Methods: Data were collected from the first cohort (N=51) of a larger study examining the biopsychosocial mechanisms through which adversity affects family health and wellness. Interviews were conducted with mothers (Mage=29.24 years, SDage=6.81) and their infants (Mage=8.63 months, SDage=3.05) to assess their history of trauma (Health History Questionnaire, Life Events Checklist), mental health (Generalized Anxiety Disorder-7), and development (Survey of Well-Being of Young Children). Mothers received a high school diploma or less education (50.0%) and racially or ethnically identified as White (50.0%), followed by Latinx (21.2%), Black/African American (15.4%), other race/ethnicity (7.6%), or bi- or multi-race (5.8%). The majority of infants were White (36.6%), followed by bi- or multi-race (39.0%), Black/African American (14.6%), or Latinx (9.8%). Descriptive statistics were conducted to assess sample and demographic characteristics and regression and independent samples t-test analyses and were conducted to examine the relationship between trauma-exposure and maternal and infant outcomes.
Results: On average, mothers experienced approximately 6 (SD=3.46, range=0-13) traumatic experiences during childhood and infants experienced an average of 2 (SD=1.73, range=0-8) traumatic experiences. Infants of mothers with a history of trauma exposure were at increased risk of experiencing their own early traumas (b=.25, p<.001). Compared to infants with no trauma exposure, infants with at least one traumatic experience scored lower on achievement of developmental milestones (t=1.98, p<.05). Furthermore, mothers with more trauma exposure experienced greater severity of anxiety symptoms (b=.67, p<.01).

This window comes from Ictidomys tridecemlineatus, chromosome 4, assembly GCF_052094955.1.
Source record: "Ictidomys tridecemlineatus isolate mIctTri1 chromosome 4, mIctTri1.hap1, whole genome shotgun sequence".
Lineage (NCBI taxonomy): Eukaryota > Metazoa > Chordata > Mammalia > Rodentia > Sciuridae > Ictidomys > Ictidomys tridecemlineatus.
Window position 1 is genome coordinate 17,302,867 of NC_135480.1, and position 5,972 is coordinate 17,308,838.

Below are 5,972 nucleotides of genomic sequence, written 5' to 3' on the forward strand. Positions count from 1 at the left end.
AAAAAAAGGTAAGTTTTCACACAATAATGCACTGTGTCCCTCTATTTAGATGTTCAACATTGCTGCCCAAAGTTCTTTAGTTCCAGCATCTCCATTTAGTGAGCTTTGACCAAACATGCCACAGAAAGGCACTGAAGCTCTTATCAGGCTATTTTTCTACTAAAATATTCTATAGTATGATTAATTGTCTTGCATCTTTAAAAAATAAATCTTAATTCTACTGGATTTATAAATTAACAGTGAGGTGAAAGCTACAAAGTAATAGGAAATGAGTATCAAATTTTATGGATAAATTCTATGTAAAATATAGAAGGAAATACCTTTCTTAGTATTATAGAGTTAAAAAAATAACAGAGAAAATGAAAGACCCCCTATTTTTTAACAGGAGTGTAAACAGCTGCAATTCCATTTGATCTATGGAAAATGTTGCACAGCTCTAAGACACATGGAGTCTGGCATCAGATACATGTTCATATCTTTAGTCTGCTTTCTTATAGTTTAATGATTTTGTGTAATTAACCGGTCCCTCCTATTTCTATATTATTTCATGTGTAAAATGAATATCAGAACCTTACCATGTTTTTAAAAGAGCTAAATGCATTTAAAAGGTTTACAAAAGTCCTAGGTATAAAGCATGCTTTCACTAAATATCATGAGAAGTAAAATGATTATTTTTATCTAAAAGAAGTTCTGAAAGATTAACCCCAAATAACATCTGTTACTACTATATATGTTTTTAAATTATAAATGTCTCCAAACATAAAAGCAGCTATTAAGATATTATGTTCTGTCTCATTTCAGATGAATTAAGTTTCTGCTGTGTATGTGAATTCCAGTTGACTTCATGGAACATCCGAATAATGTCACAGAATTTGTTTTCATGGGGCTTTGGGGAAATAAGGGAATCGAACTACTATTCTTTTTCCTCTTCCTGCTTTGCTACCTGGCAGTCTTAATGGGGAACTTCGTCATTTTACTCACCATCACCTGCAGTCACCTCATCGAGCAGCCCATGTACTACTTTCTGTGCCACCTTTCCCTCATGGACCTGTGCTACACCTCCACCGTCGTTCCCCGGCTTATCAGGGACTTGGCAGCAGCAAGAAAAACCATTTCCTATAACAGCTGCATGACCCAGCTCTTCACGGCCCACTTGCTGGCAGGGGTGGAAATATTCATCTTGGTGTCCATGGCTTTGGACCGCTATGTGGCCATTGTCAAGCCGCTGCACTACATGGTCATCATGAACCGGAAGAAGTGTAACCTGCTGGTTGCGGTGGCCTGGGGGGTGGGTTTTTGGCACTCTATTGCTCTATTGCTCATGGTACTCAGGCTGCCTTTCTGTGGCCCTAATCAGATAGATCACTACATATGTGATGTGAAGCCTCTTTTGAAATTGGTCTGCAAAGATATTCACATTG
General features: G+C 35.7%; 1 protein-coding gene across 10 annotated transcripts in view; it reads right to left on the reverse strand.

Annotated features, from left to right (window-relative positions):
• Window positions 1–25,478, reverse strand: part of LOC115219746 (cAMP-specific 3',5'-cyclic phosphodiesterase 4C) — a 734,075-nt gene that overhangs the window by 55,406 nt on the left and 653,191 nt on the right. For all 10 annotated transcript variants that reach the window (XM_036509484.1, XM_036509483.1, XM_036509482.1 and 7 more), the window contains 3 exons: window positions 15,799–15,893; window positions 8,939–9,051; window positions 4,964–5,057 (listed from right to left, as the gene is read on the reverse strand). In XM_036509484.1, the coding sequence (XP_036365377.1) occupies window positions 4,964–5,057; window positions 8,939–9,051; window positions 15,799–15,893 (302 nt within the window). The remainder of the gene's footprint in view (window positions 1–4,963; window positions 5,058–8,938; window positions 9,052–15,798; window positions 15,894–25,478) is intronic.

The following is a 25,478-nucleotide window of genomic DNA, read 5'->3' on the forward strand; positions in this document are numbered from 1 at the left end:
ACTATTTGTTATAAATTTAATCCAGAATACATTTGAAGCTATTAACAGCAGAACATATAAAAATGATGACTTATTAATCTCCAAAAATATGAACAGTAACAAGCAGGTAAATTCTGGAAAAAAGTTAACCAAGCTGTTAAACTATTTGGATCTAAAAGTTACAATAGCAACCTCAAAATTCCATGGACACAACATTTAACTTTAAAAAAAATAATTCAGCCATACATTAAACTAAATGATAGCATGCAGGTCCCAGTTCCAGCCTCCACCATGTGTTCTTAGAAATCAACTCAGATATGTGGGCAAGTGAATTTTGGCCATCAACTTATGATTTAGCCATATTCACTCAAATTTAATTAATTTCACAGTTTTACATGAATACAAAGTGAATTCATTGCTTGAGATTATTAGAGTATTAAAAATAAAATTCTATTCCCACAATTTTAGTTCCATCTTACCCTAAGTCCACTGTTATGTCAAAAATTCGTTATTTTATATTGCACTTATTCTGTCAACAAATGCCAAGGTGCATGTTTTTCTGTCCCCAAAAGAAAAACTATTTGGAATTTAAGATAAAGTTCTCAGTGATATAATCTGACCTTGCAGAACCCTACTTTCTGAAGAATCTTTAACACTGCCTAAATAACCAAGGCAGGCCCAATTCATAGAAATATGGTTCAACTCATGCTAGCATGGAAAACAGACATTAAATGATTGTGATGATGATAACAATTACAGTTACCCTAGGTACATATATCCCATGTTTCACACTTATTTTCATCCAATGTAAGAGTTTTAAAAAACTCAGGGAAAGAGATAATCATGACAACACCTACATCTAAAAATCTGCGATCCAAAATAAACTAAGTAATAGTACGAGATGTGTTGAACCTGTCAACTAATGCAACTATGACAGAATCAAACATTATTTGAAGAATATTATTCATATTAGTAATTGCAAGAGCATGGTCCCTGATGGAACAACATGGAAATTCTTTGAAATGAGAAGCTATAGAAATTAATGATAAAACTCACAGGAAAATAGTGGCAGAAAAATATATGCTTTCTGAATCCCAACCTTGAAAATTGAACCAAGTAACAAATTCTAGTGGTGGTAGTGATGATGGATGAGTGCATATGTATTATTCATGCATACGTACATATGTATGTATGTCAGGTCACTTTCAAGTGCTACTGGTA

Conclusions and Implications: These preliminary findings build on the extant research on the intergenerational transmission of trauma. Specifically, mother-infant dyads both experienced trauma, which in turn negatively impacted their health and developmental outcomes. Notably, these results point to the significance of understanding maternal trauma history prior to birth given that young infants are at greater risk of their own trauma exposure. This work has important implications for social work practice; social workers are key agents of change and may play a critical role in breaking the cycle of intergenerational transmission of trauma. By providing additional support and early intervention to families, it may in turn help to prevent further trauma and provide families with needed resources to help them thrive.